by Keith S. Rucker
Part 2 - Pouring Babbitt Bearings
First a little bit of background. Everybody always wants to know where to buy babbitt metal from and the other supplies. For more information on those topics, see our other entries here on pouring Babbitt:
Now that you have read all of the above and have a good background on how to get started, lets go over how to actually do it. The main thing to remember about pouring babbitt is that it is not rocket science. The first time that I ever did it, I did not have the advantage of being able to read all about it here. This write up is actually about my first try and as you will see, I was ultimately successful!
While most people are scared to death of the thought of pouring Babbitt bearings, the process is actually pretty easy and low tech. And the great thing is that if you mess up - no problem, just melt the bad bearing out and start over again!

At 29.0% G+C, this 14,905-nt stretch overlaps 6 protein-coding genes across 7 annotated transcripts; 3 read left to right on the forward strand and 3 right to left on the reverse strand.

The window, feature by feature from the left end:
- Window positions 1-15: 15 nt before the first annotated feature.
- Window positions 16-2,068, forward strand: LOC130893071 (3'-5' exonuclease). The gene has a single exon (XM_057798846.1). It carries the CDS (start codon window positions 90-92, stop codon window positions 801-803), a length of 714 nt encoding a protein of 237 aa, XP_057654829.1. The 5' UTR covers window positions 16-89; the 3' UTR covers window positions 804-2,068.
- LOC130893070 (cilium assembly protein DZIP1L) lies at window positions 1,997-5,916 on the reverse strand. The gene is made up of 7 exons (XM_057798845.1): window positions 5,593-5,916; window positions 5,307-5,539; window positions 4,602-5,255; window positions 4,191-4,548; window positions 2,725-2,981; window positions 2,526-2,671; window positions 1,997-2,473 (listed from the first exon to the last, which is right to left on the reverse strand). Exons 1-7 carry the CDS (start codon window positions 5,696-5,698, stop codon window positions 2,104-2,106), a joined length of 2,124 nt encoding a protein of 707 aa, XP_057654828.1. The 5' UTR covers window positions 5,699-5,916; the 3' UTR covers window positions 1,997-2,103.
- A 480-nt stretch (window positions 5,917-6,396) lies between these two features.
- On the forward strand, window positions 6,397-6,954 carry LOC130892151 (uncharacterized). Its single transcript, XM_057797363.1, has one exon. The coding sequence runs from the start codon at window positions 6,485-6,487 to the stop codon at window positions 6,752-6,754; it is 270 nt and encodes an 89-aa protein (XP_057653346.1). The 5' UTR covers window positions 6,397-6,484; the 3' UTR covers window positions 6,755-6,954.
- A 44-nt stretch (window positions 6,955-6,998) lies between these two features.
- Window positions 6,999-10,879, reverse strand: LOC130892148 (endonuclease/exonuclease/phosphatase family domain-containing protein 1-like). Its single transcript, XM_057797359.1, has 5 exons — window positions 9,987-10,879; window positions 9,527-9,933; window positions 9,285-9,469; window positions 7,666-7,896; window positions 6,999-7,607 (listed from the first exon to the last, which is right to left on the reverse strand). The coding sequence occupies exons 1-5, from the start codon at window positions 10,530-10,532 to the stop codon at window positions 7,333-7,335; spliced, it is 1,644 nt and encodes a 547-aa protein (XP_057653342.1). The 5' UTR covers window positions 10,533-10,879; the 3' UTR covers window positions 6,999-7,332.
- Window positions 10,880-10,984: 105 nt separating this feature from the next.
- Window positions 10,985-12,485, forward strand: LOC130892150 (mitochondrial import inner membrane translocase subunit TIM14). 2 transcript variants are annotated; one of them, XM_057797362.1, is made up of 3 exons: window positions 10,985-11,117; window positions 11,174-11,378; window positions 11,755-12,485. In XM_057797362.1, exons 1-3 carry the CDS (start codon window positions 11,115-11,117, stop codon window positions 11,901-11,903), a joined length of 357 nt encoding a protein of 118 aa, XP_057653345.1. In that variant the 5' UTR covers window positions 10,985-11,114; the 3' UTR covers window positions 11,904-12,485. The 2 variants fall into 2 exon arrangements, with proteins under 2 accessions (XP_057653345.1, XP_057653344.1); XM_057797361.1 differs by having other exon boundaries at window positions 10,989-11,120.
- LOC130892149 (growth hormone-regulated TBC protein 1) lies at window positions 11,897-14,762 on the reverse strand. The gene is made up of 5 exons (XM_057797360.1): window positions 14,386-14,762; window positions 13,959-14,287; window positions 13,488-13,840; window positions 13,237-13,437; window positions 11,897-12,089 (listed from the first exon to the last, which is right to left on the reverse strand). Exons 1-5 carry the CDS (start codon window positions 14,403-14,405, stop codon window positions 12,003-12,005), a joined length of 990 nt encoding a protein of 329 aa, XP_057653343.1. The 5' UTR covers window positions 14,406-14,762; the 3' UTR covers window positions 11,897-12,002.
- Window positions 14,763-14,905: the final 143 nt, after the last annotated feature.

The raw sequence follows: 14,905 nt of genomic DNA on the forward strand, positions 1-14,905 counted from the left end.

1 - Saturday, October 23, 2004
With little to do on the saw until the castings of the broken parts get back from the foundry, I decided what the heck, the bearings needed to be poured on the bottom shell of the bottom bearing - might as well go ahead and get that part out of the way. So, for those that have never poured Babbitt bearings before, here is how I do it.
1.1 - Clean the parts
The first step in pouring bearings is to clean the bearing shells up real good. You will not want *any* loose material or oil and rust in the area you are pouring the bearing in or the bearing might not stick and hold. Here is the bottom bearing sell of the Crescent 36" band saw I am restoring. There are actually two bearings built into this one shell.